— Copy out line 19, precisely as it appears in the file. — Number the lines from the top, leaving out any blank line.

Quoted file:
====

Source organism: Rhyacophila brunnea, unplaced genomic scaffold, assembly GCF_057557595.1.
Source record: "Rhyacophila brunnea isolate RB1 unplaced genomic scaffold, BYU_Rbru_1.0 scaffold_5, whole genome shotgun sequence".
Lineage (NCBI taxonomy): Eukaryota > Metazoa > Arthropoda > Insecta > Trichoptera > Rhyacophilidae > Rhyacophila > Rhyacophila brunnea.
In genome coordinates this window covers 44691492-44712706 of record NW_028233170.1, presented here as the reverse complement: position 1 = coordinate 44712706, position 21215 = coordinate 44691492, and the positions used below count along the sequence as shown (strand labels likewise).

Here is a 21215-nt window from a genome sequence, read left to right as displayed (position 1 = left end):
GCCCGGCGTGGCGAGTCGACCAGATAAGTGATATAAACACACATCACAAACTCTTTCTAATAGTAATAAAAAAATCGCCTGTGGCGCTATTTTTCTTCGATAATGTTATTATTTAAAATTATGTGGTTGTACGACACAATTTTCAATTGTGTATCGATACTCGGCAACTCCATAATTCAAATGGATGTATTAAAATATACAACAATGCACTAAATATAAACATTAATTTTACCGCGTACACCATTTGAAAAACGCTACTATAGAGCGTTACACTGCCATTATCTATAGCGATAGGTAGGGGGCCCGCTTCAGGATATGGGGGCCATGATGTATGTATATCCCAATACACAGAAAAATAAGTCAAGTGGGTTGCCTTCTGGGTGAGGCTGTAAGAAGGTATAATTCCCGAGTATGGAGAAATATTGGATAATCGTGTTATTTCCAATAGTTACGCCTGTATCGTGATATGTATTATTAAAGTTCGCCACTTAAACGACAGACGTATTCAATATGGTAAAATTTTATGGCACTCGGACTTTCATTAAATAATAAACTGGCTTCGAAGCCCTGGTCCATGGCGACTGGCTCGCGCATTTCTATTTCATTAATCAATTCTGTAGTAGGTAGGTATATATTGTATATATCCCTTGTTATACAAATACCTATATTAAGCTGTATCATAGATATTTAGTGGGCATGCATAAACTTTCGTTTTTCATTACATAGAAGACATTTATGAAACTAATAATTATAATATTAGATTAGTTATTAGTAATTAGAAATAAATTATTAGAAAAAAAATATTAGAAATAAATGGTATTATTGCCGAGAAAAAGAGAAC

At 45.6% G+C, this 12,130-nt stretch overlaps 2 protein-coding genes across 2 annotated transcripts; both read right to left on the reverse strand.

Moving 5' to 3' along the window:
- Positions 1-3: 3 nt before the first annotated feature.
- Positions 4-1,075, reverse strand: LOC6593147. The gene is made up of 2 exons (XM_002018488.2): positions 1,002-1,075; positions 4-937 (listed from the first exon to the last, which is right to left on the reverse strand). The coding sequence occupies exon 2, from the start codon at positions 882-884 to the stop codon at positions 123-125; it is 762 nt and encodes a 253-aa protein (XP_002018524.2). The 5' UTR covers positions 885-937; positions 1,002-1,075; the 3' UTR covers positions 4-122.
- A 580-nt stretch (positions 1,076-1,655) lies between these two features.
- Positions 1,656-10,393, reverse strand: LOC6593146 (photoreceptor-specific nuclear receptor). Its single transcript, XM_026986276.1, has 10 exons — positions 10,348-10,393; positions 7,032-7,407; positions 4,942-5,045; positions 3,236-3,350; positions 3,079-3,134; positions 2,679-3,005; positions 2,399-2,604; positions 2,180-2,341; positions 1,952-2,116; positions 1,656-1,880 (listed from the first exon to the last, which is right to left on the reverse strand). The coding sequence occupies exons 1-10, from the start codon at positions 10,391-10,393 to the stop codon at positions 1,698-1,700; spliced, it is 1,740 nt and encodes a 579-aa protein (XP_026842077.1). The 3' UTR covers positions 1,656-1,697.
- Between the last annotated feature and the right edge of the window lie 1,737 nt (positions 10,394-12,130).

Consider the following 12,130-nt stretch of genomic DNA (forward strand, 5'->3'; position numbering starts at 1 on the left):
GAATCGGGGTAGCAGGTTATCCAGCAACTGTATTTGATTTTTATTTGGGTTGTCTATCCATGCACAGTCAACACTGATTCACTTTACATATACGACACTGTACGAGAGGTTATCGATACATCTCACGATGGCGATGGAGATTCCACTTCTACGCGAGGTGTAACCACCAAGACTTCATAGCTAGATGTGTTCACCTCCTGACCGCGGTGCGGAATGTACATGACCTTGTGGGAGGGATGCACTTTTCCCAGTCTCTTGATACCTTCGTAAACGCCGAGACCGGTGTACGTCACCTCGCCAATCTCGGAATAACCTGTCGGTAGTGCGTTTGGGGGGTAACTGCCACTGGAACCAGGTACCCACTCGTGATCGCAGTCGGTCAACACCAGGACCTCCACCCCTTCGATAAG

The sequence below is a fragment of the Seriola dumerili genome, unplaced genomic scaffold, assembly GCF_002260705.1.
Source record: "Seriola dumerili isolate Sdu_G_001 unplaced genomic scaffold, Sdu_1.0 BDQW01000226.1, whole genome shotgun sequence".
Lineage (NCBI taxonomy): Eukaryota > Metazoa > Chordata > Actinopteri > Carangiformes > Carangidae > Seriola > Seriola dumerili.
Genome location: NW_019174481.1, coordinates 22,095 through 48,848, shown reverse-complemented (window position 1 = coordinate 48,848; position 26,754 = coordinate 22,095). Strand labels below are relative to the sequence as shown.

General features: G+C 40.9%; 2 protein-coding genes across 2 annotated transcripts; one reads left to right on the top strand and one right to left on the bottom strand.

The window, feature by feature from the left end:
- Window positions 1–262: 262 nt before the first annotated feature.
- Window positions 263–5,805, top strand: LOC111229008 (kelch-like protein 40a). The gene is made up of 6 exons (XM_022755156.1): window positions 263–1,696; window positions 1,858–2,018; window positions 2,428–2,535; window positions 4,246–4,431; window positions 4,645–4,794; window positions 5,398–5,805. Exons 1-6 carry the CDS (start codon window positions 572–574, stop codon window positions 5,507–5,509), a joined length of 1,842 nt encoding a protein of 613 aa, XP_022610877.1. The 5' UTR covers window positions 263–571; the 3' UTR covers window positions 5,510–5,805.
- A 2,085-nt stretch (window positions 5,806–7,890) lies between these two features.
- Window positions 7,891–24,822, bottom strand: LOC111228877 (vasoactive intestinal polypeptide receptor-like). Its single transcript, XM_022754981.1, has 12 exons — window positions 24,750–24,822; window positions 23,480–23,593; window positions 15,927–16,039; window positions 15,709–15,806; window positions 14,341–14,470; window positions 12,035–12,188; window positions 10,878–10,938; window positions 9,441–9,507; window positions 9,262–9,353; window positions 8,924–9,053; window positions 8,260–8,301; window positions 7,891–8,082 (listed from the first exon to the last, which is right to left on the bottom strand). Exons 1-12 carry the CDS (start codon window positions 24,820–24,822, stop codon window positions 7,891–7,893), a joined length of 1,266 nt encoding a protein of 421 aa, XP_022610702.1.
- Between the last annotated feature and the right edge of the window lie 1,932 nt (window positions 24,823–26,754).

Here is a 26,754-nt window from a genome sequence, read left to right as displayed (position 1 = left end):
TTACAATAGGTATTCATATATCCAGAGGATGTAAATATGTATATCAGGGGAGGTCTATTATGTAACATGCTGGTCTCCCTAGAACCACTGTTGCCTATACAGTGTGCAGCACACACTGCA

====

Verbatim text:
Genome location: NW_019174481.1, coordinates 22,095 through 48,848, shown reverse-complemented (window position 1 = coordinate 48,848; position 26,754 = coordinate 22,095). Strand labels below are relative to the sequence as shown.